[This post is the first of two on RBA QE. This post shows three problems. The second deals with solutions. I was going to post them together, but it got too long!]
The design of the RBA’s current QE policy is a problem. Current limitations are a modest impediment to easing right now, and a bigger problem if non-standard policy is required for an extended period.
Even if you’re unconcerned about market capacity, there are good reasons for a review. A change that extended the life of the QE would boost the power of current easing, by adding credibility to the threat of further easing. It would also help the RBA resist the gravity of policies they don’t like, such as the return of YCC and or negative interest rates.
Think for a moment what monetary policy could do if there was a large shock. The post-COVID easing was characterised by Central Banks buying a good deal more debt than was issued.
What if easing of similar power was needed once again?
If strong easing was required, concentration limits in the bond market would very likely push the RBA toward other policies. This would mean either YCC (a difficult policy, notwithstanding that Gov Lowe judged it to have been “a successful monetary policy measure”) or negative rates. Perhaps both.
Adding capacity to the QE program by changing its design means that the probability of being pushed toward these undesirable policies is lower. That’s a good thing. It’ll also help market function.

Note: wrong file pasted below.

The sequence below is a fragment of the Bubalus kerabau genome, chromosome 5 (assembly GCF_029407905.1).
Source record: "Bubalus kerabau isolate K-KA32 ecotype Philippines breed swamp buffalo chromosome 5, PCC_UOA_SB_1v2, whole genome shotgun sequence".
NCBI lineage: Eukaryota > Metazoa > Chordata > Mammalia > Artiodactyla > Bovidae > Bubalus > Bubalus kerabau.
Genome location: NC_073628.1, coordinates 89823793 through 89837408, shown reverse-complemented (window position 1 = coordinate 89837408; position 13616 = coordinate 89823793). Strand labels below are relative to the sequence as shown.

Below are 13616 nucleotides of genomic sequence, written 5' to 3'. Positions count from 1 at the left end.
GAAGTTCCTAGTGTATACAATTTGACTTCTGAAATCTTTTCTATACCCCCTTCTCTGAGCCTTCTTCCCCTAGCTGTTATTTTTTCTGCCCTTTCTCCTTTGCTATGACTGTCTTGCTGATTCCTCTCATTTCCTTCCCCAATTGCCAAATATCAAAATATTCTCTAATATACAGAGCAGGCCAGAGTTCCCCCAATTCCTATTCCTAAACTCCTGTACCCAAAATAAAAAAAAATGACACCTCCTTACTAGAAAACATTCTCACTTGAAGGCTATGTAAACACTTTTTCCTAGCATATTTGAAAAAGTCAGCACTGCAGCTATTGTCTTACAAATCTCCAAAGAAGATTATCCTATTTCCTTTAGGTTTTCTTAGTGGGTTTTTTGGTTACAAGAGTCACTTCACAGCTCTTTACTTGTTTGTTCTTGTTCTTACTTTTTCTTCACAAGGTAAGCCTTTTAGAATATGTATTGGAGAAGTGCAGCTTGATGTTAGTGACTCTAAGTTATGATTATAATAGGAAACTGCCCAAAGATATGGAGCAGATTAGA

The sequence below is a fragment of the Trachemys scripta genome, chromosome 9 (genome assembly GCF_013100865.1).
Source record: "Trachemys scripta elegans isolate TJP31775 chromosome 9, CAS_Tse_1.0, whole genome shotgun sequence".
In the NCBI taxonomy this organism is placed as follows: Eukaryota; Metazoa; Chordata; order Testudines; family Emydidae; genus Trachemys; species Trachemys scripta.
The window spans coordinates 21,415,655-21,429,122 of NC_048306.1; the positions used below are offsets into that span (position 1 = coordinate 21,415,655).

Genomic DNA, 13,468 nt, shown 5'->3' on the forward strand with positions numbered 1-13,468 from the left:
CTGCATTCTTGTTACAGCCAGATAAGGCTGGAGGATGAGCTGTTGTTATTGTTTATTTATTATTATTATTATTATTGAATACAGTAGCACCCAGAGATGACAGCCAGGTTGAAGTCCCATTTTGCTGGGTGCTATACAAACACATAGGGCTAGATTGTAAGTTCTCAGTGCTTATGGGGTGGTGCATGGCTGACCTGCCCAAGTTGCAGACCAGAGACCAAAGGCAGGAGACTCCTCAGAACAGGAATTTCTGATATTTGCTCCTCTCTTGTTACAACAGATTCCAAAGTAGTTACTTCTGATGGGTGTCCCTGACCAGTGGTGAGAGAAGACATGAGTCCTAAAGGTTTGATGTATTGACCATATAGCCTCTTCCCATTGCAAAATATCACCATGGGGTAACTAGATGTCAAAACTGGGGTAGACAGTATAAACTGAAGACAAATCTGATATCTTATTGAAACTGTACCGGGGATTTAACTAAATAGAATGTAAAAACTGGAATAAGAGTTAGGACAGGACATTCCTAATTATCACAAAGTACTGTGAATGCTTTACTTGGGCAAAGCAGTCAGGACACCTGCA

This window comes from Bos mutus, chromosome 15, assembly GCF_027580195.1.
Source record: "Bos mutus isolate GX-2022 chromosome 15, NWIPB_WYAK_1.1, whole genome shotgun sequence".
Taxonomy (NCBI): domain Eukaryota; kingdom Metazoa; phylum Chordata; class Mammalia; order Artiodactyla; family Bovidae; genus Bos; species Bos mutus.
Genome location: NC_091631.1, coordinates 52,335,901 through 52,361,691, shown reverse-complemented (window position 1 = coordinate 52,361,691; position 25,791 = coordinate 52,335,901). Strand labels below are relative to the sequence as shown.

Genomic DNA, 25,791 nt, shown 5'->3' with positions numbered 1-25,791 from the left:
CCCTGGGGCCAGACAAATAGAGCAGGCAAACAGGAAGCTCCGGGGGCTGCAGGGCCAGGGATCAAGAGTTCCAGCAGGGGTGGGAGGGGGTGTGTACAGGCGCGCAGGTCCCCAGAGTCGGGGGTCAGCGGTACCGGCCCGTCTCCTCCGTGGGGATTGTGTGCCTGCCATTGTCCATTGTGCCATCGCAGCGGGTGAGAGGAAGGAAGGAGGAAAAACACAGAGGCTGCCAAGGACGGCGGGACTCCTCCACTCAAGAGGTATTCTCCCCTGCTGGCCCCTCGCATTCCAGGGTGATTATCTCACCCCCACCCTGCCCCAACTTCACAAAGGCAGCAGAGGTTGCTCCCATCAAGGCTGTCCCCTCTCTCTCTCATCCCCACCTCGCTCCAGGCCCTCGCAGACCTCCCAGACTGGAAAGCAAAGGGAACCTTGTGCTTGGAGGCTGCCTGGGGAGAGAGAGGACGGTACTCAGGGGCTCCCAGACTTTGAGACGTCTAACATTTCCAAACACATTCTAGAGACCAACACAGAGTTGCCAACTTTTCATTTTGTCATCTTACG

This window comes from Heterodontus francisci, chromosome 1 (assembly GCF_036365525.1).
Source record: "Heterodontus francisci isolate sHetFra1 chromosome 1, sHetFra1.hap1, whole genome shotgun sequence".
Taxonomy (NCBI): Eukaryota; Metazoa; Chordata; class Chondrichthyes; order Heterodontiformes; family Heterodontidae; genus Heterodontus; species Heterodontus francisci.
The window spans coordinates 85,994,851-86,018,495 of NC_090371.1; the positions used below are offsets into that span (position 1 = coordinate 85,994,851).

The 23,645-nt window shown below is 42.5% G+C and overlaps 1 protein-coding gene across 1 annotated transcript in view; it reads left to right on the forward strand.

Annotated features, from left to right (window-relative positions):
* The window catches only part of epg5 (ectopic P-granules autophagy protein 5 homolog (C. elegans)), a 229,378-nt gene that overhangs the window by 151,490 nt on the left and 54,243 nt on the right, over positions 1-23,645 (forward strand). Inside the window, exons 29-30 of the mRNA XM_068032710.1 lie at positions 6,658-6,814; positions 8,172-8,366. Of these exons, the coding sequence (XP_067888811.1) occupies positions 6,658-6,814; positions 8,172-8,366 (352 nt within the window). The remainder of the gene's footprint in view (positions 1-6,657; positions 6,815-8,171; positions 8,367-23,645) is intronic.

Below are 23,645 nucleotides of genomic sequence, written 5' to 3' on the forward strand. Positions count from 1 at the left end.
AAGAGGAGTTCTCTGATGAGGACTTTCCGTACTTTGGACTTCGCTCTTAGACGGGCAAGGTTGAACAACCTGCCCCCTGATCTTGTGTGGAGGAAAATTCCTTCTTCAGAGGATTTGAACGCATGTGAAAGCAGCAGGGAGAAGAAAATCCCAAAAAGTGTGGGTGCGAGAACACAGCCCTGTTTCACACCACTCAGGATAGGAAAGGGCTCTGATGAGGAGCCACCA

Problem 1: the RBA owns too much of the lines it buys
The RBA is fond of charts like the one below. It shows the proportion of the ACGB market the RBA holds, relative to other central banks. According to this chart, the RBA is simply catching up to other central banks, as their market-share rises from the high-20s, to the low-30s by the end of 2021.
This is true: but it’s also a bit of a fudge.
It’s a fudge because the RBA doesn’t buy across the ACGB curve. They only buy a subset of bonds: specifically, the ones that mature between April 2023 and May 2032. And that’s what is relevant when thinking about concentration. Limits arise because market function starts to suffer when the central bank owns too much of a particular line. So, it’s the RBA’s share of bonds that it buys that is relevant when thinking about the capacity of the QE program.